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Shell Shocked: Alligators — Sanibel’s national reptile

By Staff | Sep 16, 2010

I never tire of writing about alligators because they seem to be the main topic of conversation in Sanibel.

They enliven beach, restaurant and cocktail party chatter. They make for lively, if not disconcerting, reading in the news columns of The Islander and other publications. Alligators bring out the jungle in us and make us forget the cold, lonely winters in Minnesota or Iowa.

Alligators come with the territory. If you’re committed to Sanibel, as I am, you have to come prepared to talk or think about alligators some part of every day and come to terms with them.

For example, my wife and I were taking a stroll on the beach recently when she stopped suddenly. “Isn’t that an alligator over there?” she asked, pointing animatedly. She was eyeing something about a hundred yards down the beach while balancing herself on the balls of her feet as though she were ready to run the hundred-yard dash in world record time.

My eyesight is fairly normal but I had to squint hard to see what she was pointing at. It looked like a dead log to me, not a live alligator — and I told her so.

“No,” she insisted. “That’s an alligator. Look at those mean eyes. You’d better call the police. Hurry.”

I took a few steps closer to get a better look and my wife screamed at me. “Are you crazy? Do you want to get your toes bitten off? Call the police or else that alligator’s going to eat us all.”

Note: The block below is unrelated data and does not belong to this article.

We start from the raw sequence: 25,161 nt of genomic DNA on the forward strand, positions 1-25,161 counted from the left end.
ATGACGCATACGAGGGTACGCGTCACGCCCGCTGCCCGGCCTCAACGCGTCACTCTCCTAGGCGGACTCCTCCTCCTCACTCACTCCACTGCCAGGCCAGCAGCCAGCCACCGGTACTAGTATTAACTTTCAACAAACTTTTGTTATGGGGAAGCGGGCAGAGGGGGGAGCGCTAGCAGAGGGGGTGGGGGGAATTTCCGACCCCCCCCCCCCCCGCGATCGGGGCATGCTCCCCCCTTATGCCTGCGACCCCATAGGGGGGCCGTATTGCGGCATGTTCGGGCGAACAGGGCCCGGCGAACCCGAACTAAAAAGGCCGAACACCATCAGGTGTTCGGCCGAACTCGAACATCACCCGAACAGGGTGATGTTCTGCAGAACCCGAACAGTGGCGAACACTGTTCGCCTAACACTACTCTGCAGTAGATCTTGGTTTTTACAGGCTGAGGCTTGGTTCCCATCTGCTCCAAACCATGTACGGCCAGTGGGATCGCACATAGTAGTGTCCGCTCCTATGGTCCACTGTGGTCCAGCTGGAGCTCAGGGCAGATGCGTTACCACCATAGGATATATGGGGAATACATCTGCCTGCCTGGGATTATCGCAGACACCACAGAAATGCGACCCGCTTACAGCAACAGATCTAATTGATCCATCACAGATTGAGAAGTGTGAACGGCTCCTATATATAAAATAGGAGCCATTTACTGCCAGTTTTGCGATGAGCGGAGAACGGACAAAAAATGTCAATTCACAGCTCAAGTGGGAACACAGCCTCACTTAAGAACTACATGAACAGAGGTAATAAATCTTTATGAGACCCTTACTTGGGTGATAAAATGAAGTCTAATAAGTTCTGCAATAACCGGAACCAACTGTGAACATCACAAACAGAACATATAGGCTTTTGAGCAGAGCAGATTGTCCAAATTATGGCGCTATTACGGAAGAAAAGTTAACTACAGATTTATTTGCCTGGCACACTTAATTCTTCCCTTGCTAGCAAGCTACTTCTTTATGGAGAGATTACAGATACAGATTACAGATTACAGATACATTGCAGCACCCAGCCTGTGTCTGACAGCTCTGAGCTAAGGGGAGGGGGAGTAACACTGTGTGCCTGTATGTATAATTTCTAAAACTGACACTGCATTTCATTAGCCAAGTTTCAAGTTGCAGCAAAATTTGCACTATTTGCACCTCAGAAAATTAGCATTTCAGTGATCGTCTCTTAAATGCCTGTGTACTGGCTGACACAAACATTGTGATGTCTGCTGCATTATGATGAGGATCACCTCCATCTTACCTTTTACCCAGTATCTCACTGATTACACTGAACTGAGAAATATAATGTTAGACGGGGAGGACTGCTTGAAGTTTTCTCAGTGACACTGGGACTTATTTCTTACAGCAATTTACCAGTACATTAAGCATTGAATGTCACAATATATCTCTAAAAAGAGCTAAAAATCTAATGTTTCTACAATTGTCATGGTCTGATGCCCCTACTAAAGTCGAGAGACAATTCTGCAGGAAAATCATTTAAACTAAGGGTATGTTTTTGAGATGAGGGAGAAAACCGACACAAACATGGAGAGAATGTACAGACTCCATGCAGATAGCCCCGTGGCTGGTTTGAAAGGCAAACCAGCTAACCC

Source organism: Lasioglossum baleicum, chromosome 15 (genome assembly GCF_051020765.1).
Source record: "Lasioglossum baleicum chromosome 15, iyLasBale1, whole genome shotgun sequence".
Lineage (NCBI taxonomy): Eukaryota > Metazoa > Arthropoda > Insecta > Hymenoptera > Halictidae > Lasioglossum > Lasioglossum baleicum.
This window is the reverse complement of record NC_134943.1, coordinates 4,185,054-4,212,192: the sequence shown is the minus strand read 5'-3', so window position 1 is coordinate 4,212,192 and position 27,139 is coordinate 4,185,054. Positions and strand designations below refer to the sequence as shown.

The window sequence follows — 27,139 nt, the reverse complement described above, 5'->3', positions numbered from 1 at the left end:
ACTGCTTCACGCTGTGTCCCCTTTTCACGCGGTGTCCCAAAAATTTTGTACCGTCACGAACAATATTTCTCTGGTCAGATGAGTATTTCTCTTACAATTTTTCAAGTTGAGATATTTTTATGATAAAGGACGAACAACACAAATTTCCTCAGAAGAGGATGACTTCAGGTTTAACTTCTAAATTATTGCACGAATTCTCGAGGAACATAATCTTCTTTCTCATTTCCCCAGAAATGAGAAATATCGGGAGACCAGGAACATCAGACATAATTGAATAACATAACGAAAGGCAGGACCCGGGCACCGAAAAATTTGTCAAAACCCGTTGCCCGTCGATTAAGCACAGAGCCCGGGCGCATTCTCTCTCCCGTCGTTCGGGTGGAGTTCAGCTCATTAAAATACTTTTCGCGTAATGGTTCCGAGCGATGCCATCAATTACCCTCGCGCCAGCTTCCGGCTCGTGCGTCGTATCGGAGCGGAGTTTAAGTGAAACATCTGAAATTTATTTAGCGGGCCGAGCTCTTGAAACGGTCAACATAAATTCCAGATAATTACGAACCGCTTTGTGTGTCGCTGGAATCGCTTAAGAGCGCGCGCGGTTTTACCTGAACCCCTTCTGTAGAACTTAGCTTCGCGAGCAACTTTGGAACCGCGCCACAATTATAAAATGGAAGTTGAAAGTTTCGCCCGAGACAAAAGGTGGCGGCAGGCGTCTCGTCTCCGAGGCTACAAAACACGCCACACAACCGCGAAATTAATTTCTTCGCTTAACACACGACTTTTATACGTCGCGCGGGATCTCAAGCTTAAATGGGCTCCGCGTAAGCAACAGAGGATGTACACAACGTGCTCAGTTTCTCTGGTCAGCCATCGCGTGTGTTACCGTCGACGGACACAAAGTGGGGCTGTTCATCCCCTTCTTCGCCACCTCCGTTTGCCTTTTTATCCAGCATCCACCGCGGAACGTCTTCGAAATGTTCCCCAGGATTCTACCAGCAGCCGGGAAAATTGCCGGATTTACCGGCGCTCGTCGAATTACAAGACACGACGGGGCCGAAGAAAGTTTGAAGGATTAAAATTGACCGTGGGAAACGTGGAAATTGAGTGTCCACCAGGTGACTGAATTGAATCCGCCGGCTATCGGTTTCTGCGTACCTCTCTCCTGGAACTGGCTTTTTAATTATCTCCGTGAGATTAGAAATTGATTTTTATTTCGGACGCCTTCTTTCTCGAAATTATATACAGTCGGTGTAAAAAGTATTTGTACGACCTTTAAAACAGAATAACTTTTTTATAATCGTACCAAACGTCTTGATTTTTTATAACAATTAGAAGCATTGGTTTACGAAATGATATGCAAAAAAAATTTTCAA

I tiptoed closer to get yet an even better look while my wife screamed something about how it’s a good thing I had updated my will recently. Sure enough, it was a dead log. I poked it just to be sure.

“See? It’s not an alligator. It’s a piece of wood. You’re like the boy who cried wolf. You could have panicked half the beach,” I said.

My wife was not to be denied. “Well, it could have been an alligator. And, if it were, don’t you think you were a little too blasé about the whole thing? From where I first spotted it, you couldn’t really tell if it was or wasn’t. Better to be safe than sorry.”

I couldn’t win. If it was an alligator, I didn’t take it seriously enough. And if it wasn’t an alligator…get the drift of my meaning?

But, put my wife in another setting, and a whole different set of dynamics takes place. Put her in “Ding” Darling and you’d find her whistling a different tune.

“We’ve been walking for a half hour and I haven’t seen a single alligator yet. What kind of wildlife preserve is this anyway?” she complained.

“But dear,” I tried to explain, “alligators don’t walk around with signs around their necks saying, ‘Here I am; pet me and play with me.’ They’re wary of people, as well they should be. Besides, I thought you were afraid of alligators.”

Her explanation seemed perfectly plausible to me. “On the beach I am. Here, I’m not. This is where they live.”

Go try to figure that one out.